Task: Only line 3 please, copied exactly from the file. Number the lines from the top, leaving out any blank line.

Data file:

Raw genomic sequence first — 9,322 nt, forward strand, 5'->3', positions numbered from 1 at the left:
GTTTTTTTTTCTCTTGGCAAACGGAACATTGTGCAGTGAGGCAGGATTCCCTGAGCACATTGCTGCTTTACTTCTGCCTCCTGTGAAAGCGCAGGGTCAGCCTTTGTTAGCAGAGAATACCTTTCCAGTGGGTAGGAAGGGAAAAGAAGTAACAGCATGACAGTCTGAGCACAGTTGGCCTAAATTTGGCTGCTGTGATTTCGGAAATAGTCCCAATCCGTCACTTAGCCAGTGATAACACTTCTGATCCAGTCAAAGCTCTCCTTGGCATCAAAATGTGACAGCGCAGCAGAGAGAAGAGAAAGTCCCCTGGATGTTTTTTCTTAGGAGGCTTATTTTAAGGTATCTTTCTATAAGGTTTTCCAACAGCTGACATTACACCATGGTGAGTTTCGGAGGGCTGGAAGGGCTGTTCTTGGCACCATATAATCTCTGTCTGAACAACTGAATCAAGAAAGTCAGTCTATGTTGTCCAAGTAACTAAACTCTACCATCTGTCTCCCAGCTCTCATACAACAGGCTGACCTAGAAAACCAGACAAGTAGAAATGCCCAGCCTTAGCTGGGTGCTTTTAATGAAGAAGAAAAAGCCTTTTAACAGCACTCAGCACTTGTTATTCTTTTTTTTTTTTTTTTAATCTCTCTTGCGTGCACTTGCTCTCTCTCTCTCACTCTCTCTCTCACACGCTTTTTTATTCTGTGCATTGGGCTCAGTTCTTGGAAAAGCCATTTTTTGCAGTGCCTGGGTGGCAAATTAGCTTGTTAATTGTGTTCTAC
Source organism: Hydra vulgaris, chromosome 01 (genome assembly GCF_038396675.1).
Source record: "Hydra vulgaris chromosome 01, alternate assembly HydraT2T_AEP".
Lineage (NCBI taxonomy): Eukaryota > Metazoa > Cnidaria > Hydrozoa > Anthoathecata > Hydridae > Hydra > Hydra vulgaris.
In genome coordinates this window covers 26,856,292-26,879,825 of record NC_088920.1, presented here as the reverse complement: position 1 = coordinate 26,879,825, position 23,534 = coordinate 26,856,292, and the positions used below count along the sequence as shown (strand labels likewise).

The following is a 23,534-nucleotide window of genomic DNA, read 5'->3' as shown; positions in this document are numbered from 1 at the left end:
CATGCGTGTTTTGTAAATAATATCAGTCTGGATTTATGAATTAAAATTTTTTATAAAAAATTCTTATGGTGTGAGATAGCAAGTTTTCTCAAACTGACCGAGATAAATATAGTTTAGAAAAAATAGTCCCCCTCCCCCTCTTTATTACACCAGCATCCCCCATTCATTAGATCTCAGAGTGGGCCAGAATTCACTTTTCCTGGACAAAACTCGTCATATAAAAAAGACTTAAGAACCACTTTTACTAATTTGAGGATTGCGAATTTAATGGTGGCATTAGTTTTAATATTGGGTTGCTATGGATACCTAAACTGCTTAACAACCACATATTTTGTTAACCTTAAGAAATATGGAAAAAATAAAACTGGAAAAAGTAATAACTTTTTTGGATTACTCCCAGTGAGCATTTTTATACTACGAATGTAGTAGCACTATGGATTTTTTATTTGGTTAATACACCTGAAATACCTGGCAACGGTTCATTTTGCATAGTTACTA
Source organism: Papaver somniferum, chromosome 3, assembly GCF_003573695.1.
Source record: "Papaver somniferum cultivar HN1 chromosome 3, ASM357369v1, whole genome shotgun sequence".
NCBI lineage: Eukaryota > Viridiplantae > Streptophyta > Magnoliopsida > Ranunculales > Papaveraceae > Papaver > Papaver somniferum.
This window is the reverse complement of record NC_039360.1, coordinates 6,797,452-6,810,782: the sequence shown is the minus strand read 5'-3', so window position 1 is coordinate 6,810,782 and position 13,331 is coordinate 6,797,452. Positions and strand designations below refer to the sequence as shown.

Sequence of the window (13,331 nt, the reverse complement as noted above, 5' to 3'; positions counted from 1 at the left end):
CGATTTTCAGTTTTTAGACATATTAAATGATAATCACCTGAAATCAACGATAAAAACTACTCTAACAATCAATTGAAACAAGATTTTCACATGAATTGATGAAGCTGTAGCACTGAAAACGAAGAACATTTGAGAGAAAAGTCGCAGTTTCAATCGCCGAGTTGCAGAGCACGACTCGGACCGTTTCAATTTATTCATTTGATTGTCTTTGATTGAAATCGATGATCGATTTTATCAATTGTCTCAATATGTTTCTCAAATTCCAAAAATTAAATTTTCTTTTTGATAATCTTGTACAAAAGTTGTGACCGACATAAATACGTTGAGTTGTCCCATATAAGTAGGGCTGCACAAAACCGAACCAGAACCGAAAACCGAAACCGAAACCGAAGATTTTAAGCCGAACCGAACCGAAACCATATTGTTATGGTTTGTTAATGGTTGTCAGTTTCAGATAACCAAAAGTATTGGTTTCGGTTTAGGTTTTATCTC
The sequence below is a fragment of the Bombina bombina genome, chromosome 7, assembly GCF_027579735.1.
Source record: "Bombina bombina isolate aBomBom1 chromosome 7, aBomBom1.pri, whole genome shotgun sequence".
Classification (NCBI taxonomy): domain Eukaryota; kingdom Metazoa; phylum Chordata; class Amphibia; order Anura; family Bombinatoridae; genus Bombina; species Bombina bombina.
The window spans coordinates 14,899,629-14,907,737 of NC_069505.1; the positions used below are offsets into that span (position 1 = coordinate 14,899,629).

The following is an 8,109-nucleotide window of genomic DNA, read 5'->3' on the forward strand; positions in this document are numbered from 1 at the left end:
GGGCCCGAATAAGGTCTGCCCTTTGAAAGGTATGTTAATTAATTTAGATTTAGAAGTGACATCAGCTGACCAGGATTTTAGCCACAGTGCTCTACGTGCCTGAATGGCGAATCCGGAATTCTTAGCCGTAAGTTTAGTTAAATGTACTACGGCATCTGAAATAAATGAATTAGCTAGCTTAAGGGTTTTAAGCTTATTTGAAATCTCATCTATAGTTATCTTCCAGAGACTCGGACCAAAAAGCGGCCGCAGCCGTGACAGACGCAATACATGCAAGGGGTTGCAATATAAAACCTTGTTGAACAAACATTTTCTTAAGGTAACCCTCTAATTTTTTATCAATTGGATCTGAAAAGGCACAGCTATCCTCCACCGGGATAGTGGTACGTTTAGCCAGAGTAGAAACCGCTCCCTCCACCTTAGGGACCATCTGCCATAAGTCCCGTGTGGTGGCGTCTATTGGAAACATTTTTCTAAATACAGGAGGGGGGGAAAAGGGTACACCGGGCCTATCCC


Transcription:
Source organism: Hydra vulgaris, chromosome 01 (genome assembly GCF_038396675.1).